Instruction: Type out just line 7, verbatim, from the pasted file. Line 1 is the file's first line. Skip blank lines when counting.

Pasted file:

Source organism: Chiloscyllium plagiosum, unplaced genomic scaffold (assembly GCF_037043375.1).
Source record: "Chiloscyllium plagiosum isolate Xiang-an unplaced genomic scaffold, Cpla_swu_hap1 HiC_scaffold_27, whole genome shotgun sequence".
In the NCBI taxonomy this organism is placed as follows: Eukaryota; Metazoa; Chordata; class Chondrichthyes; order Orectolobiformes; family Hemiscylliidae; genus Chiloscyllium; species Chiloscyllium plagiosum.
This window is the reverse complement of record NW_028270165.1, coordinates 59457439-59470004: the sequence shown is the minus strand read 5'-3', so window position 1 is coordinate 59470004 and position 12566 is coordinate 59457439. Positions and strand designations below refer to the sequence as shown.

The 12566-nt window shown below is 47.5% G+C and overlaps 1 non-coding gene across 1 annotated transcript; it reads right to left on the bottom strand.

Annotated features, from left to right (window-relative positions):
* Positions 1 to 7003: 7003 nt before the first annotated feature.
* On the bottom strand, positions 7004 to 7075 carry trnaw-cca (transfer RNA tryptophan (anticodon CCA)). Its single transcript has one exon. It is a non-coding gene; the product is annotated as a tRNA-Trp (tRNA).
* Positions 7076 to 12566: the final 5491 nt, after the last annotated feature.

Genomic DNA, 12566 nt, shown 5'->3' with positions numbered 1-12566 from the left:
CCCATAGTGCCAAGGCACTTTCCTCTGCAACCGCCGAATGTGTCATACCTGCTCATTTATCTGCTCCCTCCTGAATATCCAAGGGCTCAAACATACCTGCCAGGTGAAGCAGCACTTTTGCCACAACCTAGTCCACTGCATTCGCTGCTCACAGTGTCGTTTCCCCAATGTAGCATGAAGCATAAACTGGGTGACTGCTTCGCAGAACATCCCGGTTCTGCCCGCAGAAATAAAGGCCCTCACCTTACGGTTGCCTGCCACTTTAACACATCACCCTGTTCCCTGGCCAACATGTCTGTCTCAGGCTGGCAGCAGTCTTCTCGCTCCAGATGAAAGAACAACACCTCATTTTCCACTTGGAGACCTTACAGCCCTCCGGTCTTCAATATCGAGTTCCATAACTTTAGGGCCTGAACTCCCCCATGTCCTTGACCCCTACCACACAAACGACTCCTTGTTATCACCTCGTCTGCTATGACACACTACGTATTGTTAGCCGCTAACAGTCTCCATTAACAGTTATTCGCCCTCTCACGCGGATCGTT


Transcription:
* Positions 1 to 7003: 7003 nt before the first annotated feature.